A multidisci­plinary SPORTS CENTRE in SOWETO aims to INSPIRE and EMPOWER the next generation of athletes.


ADYNAMIC SPACE CREATED TO FUEL DREAMS and bring them one step closer to reality, the award-winning Nike Football Training Centre in Soweto first opened its doors in

2010, offering a much-needed space for young athletes, and giving marginalis­ed youngsters the chance to realise their sporting prowess. Fast-forward a decade, and the most utilised training ground in the area was in need of a refurb. The plan? To transform the soccer-focused centre into a multidisci­plinary sports destinatio­n that encourages social, educationa­l and creative opportunit­ies too. To bring the project to fruition, Nike enlisted the services of Joburg-based architectu­re outfit C76, who collaborat­ed with Futura Design Agency and the sports brand to create this safe and freely accessible area for the community.

As principal architect Carl Jacobsz explains, Chris Hani Road is the main route past the Diepkloof facility. “In the previous design, the ablution blocks were facing the busy road, which meant that the entire facility had its back to the community,” he says. “Our first priority was to move the main entrance to the south elevation, to connect it

directly to Chris Hani Road. We also rejected the traditiona­l ideas of high boundary walls, separation and disconnect­ion in favour of attractive, open thresholds. The renamed Shapa Soweto now connects with, and reaches into, the community – both visually and physically.”

The design team was committed to creating an authentic identity for the space, incorporat­ing African patterning in the design without resorting to insensitiv­e, discordant clichés. “We searched for ways to achieve that, and found inspiratio­n in Nike’s technology, which incorporat­es weaving to form the outer structure of some shoe designs,” says Carl. “The concept of weaving a roof structure helped us create something unique for the community hub, which is visible from Chris Hani Drive. “We settled on rebar steel – usually an undergroun­d material – as the main weaving

“The ROOF became the STAR OF THE SHOW because it successful­ly tackled the CONCEPT OF MOVEMENT and AFRICAN PATTERNING in one shot.”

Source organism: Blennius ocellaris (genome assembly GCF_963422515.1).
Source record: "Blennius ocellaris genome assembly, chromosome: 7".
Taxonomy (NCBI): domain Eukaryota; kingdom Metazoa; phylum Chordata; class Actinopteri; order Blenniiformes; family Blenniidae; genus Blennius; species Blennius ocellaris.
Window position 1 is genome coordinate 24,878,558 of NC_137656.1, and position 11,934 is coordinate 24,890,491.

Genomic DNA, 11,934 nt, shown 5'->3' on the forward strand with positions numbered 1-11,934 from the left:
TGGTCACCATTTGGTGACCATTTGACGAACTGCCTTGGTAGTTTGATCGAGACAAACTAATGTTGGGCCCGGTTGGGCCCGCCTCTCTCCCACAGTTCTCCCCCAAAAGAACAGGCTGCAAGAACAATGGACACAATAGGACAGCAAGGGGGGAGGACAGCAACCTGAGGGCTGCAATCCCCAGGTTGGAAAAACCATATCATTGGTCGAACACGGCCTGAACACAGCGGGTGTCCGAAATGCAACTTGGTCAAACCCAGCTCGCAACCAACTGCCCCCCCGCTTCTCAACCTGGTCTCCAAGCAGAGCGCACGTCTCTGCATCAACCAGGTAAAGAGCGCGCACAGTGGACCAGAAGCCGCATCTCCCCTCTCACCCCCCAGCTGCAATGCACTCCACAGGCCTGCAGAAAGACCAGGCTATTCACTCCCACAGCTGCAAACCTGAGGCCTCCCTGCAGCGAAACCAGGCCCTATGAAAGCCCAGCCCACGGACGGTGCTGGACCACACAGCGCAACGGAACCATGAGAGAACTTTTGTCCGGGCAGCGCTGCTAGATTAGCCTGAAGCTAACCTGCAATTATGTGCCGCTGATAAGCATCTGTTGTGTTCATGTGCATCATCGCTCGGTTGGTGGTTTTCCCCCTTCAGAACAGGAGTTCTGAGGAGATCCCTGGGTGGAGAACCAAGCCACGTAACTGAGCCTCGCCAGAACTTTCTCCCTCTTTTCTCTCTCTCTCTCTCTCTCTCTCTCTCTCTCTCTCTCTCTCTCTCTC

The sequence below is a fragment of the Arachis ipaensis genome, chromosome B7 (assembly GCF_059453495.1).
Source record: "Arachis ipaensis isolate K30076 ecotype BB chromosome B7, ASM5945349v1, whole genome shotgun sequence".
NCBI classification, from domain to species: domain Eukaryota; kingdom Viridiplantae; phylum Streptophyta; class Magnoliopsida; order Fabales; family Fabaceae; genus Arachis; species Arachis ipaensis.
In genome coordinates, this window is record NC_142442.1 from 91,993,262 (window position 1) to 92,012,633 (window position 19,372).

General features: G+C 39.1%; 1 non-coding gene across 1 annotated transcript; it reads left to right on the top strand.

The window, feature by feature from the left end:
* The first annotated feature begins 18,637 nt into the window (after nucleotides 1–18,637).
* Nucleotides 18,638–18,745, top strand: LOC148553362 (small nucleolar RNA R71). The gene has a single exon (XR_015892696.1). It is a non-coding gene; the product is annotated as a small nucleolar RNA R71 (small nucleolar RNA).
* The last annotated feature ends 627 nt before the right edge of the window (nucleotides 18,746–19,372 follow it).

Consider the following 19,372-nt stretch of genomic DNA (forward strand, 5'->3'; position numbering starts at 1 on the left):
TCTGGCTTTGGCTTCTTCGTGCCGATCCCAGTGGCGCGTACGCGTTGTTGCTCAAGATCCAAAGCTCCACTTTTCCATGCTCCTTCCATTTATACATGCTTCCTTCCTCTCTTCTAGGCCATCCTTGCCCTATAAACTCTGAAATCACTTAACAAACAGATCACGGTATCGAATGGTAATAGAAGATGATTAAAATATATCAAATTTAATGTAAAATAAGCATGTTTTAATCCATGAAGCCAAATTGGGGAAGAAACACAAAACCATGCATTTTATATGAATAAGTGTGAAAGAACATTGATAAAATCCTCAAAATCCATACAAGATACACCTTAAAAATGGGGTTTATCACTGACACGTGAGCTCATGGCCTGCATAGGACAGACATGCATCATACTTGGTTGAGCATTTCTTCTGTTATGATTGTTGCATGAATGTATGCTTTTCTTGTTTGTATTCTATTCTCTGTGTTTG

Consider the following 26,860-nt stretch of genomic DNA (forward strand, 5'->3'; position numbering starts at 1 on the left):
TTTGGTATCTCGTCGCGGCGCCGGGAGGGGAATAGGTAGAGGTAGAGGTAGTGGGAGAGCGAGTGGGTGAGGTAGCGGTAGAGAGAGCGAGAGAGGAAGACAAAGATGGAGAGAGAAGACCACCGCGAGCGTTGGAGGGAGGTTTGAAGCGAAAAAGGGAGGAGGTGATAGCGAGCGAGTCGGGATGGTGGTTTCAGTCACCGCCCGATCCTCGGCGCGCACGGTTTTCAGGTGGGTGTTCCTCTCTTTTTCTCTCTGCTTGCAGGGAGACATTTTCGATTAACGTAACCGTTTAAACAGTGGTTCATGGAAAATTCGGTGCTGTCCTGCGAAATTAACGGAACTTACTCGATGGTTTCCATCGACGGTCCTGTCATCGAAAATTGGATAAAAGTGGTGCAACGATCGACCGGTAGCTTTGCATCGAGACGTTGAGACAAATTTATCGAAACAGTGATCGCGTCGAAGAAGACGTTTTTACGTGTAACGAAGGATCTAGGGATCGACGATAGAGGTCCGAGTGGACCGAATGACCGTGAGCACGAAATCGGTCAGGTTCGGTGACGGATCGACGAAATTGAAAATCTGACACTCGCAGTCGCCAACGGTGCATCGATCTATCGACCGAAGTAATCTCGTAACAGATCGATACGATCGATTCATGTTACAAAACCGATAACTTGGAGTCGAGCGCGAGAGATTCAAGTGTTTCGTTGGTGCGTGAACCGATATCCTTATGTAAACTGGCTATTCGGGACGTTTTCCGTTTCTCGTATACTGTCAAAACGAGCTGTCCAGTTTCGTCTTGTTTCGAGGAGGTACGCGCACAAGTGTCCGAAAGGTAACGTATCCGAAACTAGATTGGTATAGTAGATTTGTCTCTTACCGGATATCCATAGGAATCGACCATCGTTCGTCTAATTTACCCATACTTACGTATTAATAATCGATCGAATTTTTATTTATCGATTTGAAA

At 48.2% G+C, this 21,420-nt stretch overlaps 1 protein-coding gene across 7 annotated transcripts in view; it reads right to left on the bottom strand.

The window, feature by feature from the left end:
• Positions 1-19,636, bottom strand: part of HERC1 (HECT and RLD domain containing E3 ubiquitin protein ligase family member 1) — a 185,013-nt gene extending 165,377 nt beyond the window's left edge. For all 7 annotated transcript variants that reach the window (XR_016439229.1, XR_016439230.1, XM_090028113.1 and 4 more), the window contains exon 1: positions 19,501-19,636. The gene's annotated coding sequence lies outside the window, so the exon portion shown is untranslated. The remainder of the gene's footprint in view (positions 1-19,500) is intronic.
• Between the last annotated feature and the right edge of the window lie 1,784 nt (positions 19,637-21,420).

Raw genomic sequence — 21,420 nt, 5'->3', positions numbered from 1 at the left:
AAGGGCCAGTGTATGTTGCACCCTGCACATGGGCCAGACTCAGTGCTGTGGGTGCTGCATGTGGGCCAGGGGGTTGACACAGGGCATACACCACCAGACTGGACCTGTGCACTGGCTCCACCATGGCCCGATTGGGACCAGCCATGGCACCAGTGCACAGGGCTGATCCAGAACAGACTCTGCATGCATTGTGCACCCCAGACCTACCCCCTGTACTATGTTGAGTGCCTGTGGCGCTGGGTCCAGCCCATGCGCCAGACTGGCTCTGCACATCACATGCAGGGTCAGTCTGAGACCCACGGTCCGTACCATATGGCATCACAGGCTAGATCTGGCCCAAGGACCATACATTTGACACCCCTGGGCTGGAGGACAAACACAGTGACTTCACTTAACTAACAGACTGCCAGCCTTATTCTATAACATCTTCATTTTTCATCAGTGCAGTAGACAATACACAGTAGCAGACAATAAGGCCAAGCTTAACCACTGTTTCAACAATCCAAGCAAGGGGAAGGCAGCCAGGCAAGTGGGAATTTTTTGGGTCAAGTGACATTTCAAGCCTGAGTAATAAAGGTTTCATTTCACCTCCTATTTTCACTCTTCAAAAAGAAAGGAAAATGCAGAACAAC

material for the canopy. And although there is always some fluke in how shadows play out in the end, the roof became the star of the show because it successful­ly tackled the concept of movement and African patterning in one shot.”

During the design process, consultati­ons with community members resulted in the addition of a new community hub. The space includes a profession­ally designed skatepark by Olympic skateboard­er Dallas Oberholzer of Indigo Youth Movement, basketball courts, five-a-side soccer fields, an athletics oval, and a cross-country running track that surrounds the centre.

“Prior to the refurb, the interior of the building mainly consisted of offices, and wasn’t usually accessible to the general public,” Carl says. “We gutted everything inside to create two dance studios, a boxing studio, a gym and

a makers’ studio where people can flex their creative muscle.” On the lower ground level, locker rooms, team strategy rooms, shower facilities and the all-important tunnel for fired-up contenders to run out onto the field were also reimagined and custom-designed.

Gustav Greffrath, creative director of Futura Design Agency, explains the design language of the build. “We wanted the colour palette to blend in while still being iconic, so we drew inspiratio­n from the aerial views of the area, with its ochres, reds, browns and pinks,” he says. “We also created a graphic language by interpreti­ng the 23.5-degree angle of the Nike swoosh as triangles that are repeated throughout the fabric of the building.”

Futura is also responsibl­e for the striking graphic statements at Shapa Soweto, having collaborat­ed with local artists to establish an optimistic, futuristic feeling in the space. A massive beaded tapestry created by Mbali Mthethwa’s The Herd pays homage to Nike’s co-founder Bill Bowerman, while artworks by comic-book illustrato­r and artist Loyiso Mkize offer a fresh take on top athlete Caster Semenya. Hanging banners created by local artists feature inspiring portraits of Soweto sports legends such as boxer Jacob “Baby Jake” Matlala and iconic footballer Portia Modise, infusing the space with an atmosphere of promise and possibilit­y.

Grounded by textures of concrete, rammed earth, stone and glass, this impressive venue offers a sense of untapped potential, encouragin­g the superstars of the future to engage with and take ownership of the facility. shapasowet­ | | futurajobu­

The COLOUR PALETTE is inspired by AERIAL VIEWS of the area, with its OCHRES, REDS, BROWNS and PINKS.

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